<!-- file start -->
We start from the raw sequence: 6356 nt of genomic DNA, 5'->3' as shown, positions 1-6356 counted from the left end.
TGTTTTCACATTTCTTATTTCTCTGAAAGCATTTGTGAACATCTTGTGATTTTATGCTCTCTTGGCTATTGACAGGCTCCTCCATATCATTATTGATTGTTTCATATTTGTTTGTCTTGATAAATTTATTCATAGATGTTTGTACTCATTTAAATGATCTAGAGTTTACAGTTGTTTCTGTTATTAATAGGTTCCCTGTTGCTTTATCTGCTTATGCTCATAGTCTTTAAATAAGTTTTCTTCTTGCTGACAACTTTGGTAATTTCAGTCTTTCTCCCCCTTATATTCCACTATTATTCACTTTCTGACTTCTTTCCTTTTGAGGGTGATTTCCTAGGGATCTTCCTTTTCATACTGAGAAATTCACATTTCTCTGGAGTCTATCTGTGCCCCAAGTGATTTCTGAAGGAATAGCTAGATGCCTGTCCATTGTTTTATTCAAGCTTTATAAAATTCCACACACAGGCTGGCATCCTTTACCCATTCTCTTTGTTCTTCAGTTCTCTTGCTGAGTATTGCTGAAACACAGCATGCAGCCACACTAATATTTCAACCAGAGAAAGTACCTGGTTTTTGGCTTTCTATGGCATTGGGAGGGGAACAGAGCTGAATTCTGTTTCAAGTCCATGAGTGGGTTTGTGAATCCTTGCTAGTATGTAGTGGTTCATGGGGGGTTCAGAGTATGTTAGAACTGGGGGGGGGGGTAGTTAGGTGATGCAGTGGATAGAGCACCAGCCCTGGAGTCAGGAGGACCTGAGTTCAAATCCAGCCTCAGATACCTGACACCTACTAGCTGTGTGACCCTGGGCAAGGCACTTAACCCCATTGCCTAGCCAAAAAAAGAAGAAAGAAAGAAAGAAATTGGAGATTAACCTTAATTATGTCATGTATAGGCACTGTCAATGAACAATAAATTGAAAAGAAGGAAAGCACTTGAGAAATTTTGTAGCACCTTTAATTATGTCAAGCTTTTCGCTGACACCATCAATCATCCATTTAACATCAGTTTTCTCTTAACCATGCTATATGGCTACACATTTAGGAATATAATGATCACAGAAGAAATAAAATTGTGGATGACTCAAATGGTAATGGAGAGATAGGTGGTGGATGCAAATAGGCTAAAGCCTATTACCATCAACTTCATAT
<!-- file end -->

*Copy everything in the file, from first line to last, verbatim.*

We start from the raw sequence: 6356 nt of genomic DNA, 5'->3' as shown, positions 1-6356 counted from the left end.
TGTTTTCACATTTCTTATTTCTCTGAAAGCATTTGTGAACATCTTGTGATTTTATGCTCTCTTGGCTATTGACAGGCTCCTCCATATCATTATTGATTGTTTCATATTTGTTTGTCTTGATAAATTTATTCATAGATGTTTGTACTCATTTAAATGATCTAGAGTTTACAGTTGTTTCTGTTATTAATAGGTTCCCTGTTGCTTTATCTGCTTATGCTCATAGTCTTTAAATAAGTTTTCTTCTTGCTGACAACTTTGGTAATTTCAGTCTTTCTCCCCCTTATATTCCACTATTATTCACTTTCTGACTTCTTTCCTTTTGAGGGTGATTTCCTAGGGATCTTCCTTTTCATACTGAGAAATTCACATTTCTCTGGAGTCTATCTGTGCCCCAAGTGATTTCTGAAGGAATAGCTAGATGCCTGTCCATTGTTTTATTCAAGCTTTATAAAATTCCACACACAGGCTGGCATCCTTTACCCATTCTCTTTGTTCTTCAGTTCTCTTGCTGAGTATTGCTGAAACACAGCATGCAGCCACACTAATATTTCAACCAGAGAAAGTACCTGGTTTTTGGCTTTCTATGGCATTGGGAGGGGAACAGAGCTGAATTCTGTTTCAAGTCCATGAGTGGGTTTGTGAATCCTTGCTAGTATGTAGTGGTTCATGGGGGGTTCAGAGTATGTTAGAACTGGGGGGGGGGGTAGTTAGGTGATGCAGTGGATAGAGCACCAGCCCTGGAGTCAGGAGGACCTGAGTTCAAATCCAGCCTCAGATACCTGACACCTACTAGCTGTGTGACCCTGGGCAAGGCACTTAACCCCATTGCCTAGCCAAAAAAAGAAGAAAGAAAGAAAGAAATTGGAGATTAACCTTAATTATGTCATGTATAGGCACTGTCAATGAACAATAAATTGAAAAGAAGGAAAGCACTTGAGAAATTTTGTAGCACCTTTAATTATGTCAAGCTTTTCGCTGACACCATCAATCATCCATTTAACATCAGTTTTCTCTTAACCATGCTATATGGCTACACATTTAGGAATATAATGATCACAGAAGAAATAAAATTGTGGATGACTCAAATGGTAATGGAGAGATAGGTGGTGGATGCAAATAGGCTAAAGCCTATTACCATCAACTTCATAT